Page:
First on new symbol, has symbolic value

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Shiv Sena (Uddhav Balaseheb Thackeray) candidate Rutuja Latke and her son after voting.

Mumbai:

The Andheri East assembly bypoll in Maharashtra may not look like much of a contest for Uddhav Thackeray’s party after the BJP withdrew its candidate, but the symbolism — quite literally — stands out. And the eye is on main prize Mumbai, where a prestige battle for the cash-rich municipal corporation is due anytime now.

The bypoll in Andheri, part of the Mumbai metropolitan area, carries two key firsts.

It’s the first poll contest after the Shiv Sena was cleaved into two as Eknath Shinde unseated Uddhav Thackeray to become Chief Minister with the BJP’s backing.

And it’s the first in decades that the Thackerays-led Sena is fighting with a new name — Shiv Sena (Uddhav Balasaheb Thackeray) — and a new symbol, the ‘mashaal’ or flaming torch. The original name and bow-and-arrow symbol remain, for now, with the Election Commission that gave Eknath Shinde’s faction, which backed the BJP candidate here, the name Balasahebanchi Shiv Sena and sword-and-shield as symbol.

One thing remains consistent: the state’s tradition of parties not fielding a candidate if the election is held because of the death of a sitting legislator, and their family is in the contest.

After Shiv Sena MLA Ramesh Latke’s death, the Thackerays have put up his wife Rutuja Latke, who is facing seven independents. She’s strengthened by the backing of the Congress and NCP, partners in the Maha Vikas Aghadi whose government fell after the Sena mutiny.

The BJP’s move to withdraw its candidate Muruji Patel, attributed to “sympathy factor”, isn’t devoid of cold calculation — to make the likely victory less sweet for Team Thackeray.

Team Thackeray’s Sanjay Raut has claimed the BJP decided to withdraw fearing defeat: “The BJP conducted a survey which predicted that its candidate (Murji Patel) would lose by at least 45,000 votes.”

The Shinde faction doesn’t have much of a presence here, meaning the BJP was mostly on its own against Team Thackeray’s loyal Marathi voter.

Even Uddhav’s estranged cousin Raj Thackeray, who too banks on the Marathi pride card, had asked the BJP to not field a candidate. “We have previously, too, not contested some of the bypolls,” state BJP chief Chandrashekhar Bawankule said after the withdrawal on “moral grounds”.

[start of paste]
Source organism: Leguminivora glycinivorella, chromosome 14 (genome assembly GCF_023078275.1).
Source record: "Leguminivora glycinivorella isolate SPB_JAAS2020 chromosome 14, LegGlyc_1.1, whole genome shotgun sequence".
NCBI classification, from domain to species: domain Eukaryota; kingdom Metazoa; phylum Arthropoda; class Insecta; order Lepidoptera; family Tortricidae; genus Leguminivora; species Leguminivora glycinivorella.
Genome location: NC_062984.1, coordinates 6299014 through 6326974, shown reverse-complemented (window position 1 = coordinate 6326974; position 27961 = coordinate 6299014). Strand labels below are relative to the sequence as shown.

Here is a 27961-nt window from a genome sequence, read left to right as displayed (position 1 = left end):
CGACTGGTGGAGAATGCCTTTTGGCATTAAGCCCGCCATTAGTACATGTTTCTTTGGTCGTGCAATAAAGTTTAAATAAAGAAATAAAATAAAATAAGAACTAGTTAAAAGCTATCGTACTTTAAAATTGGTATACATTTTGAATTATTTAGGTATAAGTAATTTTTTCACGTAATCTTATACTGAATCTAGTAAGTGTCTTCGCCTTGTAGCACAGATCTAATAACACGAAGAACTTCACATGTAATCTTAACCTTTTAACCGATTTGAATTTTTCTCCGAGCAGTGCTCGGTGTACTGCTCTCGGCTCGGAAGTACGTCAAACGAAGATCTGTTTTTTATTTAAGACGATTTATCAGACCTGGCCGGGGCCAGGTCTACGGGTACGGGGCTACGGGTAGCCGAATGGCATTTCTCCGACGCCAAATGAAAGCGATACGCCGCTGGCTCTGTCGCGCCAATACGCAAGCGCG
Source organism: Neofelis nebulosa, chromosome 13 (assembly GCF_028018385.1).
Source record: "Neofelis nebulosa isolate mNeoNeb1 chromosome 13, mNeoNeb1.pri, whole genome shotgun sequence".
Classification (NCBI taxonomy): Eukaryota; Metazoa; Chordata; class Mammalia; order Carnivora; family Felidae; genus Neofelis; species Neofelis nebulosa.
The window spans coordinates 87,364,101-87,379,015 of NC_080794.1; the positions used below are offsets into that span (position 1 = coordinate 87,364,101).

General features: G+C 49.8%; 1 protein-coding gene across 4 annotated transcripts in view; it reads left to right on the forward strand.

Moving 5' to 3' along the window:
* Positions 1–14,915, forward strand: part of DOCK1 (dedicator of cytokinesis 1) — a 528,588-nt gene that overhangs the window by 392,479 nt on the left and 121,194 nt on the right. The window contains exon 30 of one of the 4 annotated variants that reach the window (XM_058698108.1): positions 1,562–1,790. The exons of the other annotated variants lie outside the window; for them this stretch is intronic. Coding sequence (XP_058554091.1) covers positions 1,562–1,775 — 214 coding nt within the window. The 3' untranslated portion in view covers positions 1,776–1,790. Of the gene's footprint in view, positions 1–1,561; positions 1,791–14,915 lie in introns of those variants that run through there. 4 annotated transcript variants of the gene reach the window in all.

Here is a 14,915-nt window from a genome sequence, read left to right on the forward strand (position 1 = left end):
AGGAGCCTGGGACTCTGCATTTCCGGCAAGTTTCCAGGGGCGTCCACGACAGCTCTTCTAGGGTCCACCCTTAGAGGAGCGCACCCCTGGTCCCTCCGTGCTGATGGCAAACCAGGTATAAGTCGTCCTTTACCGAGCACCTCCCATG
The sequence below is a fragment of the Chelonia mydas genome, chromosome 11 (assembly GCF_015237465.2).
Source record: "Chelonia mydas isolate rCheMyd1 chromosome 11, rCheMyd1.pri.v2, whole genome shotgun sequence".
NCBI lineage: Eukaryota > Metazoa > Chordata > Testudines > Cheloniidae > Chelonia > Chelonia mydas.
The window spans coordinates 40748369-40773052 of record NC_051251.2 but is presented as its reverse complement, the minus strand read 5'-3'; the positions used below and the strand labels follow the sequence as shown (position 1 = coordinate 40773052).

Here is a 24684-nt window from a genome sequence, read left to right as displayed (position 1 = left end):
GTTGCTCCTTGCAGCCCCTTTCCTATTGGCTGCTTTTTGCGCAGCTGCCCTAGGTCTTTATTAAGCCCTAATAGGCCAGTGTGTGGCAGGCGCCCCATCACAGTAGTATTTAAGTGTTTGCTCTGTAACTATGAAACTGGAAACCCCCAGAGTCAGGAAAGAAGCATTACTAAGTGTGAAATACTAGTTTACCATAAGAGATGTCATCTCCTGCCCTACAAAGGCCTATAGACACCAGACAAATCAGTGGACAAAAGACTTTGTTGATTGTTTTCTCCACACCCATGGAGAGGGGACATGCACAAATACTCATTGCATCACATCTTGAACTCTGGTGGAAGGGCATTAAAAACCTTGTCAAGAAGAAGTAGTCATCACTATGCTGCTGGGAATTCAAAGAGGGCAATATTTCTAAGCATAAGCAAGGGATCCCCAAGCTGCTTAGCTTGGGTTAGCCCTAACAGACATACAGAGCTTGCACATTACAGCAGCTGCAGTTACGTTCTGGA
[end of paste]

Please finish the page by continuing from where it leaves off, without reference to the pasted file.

Uddhav Thackeray’s faction saw it all as “a script to save face” ahead of the big election for the Brihanmumbai Municipal Corporation.

The Shiv Sena has ruled the BMC — currently run by an administrator as the last term ended early this year — for 25 years. That’s where the factional fight will test who claims the legacy of Sena founder Bal Thackeray, Uddhav Thackeray’s father.

Mumbai, with its giant size, financial heft and Bollywood glamour, is seen as a “garh” or citadel of Team Thackeray. Neighbouring Thane is where Eknath Shinde draws his strength from. Uddhav Thackeray’s biggest win in the factional fight so far also had Mumbai’s iconic Shivaji Park at its centre as he managed to hold the Sena’s annual Dussehra rally here after a court battle.

The Shiv Sena does have a history of contesting on different symbols before it got bow-and-arrow in 1989 after recognition as a regional party. For 23 years before that — since inception in 1966 — it had used the flaming torch or sword-and-shield among other symbols, Newslaundry reported, quoting veteran political watchers.

In Andheri East, in the previous election, Ramesh Latke defeated Murji Patel, who contested as an independent, by over 15,000 votes. His wife Rutuja Latke — who worked in the BMC as a clerk and could file her nomination only after a court ordered the civic body to accept her resignation — will get the remaining term of less than two years if she wins.

The counting and result are scheduled for Sunday, November 6.

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